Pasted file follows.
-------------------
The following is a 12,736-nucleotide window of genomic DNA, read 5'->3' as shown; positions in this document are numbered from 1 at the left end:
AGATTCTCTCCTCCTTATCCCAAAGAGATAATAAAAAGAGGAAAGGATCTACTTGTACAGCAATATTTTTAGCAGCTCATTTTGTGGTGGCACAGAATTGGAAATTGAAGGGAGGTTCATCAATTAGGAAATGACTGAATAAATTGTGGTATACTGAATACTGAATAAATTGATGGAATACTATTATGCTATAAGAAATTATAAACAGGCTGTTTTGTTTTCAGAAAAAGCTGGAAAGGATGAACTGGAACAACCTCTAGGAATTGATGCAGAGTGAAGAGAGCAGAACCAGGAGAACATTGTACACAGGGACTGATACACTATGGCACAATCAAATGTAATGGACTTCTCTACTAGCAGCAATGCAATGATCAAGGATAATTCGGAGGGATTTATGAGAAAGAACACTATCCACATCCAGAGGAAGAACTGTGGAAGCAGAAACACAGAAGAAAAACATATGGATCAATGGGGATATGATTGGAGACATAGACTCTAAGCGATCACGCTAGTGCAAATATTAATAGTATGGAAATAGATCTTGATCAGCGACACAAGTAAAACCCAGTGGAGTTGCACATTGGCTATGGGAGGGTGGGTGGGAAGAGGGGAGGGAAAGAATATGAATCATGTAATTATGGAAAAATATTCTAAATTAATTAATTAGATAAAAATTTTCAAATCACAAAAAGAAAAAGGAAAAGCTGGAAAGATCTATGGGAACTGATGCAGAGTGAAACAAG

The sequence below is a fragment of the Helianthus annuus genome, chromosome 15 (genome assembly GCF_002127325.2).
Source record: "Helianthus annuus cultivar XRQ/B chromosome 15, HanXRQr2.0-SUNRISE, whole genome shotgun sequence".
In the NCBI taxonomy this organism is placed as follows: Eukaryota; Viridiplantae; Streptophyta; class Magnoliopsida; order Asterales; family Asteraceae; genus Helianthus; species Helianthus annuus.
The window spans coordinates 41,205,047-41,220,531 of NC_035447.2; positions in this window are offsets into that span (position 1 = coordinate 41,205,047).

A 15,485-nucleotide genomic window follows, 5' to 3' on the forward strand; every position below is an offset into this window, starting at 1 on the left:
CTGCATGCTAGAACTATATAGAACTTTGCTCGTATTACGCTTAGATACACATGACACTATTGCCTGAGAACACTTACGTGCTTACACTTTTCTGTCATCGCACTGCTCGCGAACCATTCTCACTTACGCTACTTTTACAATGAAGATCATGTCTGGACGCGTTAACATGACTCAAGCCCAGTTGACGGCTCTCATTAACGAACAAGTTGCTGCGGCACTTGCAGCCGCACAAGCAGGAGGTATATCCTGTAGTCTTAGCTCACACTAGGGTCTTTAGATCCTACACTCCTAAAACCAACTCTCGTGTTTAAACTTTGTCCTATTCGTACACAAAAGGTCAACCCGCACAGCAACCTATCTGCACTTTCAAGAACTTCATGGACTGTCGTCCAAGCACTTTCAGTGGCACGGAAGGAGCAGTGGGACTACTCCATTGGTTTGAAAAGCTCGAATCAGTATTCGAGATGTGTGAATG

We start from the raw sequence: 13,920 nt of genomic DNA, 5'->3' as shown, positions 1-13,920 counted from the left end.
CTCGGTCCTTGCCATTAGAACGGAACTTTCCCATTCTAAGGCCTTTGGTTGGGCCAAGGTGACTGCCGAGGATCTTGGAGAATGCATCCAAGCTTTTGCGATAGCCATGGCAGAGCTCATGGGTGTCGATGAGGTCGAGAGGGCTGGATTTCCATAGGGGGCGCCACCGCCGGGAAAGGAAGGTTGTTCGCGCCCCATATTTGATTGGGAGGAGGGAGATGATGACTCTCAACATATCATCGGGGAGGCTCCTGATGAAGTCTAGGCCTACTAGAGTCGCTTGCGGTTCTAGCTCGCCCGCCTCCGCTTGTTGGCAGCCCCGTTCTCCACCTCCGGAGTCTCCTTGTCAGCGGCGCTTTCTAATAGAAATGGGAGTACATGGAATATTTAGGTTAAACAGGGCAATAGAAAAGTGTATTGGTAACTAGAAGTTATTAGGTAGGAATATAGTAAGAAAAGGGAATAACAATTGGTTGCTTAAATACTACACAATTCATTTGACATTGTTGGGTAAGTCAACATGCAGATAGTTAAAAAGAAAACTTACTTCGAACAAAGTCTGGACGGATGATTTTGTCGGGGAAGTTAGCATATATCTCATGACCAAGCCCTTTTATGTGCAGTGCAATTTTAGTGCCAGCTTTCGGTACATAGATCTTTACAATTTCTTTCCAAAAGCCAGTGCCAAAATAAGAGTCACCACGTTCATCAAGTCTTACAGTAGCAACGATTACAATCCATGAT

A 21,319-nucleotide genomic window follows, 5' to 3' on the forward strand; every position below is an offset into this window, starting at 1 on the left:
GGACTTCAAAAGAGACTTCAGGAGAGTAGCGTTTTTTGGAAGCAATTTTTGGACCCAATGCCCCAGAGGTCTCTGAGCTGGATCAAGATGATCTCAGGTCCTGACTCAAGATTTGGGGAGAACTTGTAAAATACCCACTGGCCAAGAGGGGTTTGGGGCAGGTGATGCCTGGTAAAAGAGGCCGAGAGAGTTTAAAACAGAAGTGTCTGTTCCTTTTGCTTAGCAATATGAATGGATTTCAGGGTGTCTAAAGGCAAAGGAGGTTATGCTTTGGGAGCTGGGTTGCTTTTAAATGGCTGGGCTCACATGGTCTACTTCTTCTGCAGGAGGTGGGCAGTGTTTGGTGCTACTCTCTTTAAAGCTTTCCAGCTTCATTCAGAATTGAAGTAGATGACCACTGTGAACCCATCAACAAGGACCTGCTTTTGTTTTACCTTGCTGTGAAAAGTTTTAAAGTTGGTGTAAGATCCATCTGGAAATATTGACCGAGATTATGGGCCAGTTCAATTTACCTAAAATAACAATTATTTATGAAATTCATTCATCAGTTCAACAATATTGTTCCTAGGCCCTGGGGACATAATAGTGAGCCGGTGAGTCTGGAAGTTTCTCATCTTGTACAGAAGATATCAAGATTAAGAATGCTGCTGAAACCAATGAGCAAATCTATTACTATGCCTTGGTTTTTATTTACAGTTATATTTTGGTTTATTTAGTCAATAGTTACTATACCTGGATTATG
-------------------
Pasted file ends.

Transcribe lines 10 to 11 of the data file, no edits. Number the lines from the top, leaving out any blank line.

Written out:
CTCGGTCCTTGCCATTAGAACGGAACTTTCCCATTCTAAGGCCTTTGGTTGGGCCAAGGTGACTGCCGAGGATCTTGGAGAATGCATCCAAGCTTTTGCGATAGCCATGGCAGAGCTCATGGGTGTCGATGAGGTCGAGAGGGCTGGATTTCCATAGGGGGCGCCACCGCCGGGAAAGGAAGGTTGTTCGCGCCCCATATTTGATTGGGAGGAGGGAGATGATGACTCTCAACATATCATCGGGGAGGCTCCTGATGAAGTCTAGGCCTACTAGAGTCGCTTGCGGTTCTAGCTCGCCCGCCTCCGCTTGTTGGCAGCCCCGTTCTCCACCTCCGGAGTCTCCTTGTCAGCGGCGCTTTCTAATAGAAATGGGAGTACATGGAATATTTAGGTTAAACAGGGCAATAGAAAAGTGTATTGGTAACTAGAAGTTATTAGGTAGGAATATAGTAAGAAAAGGGAATAACAATTGGTTGCTTAAATACTACACAATTCATTTGACATTGTTGGGTAAGTCAACATGCAGATAGTTAAAAAGAAAACTTACTTCGAACAAAGTCTGGACGGATGATTTTGTCGGGGAAGTTAGCATATATCTCATGACCAAGCCCTTTTATGTGCAGTGCAATTTTAGTGCCAGCTTTCGGTACATAGATCTTTACAATTTCTTTCCAAAAGCCAGTGCCAAAATAAGAGTCACCACGTTCATCAAGTCTTACAGTAGCAACGATTACAATCCATGAT

A 21,319-nucleotide genomic window follows, 5' to 3' on the forward strand; every position below is an offset into this window, starting at 1 on the left: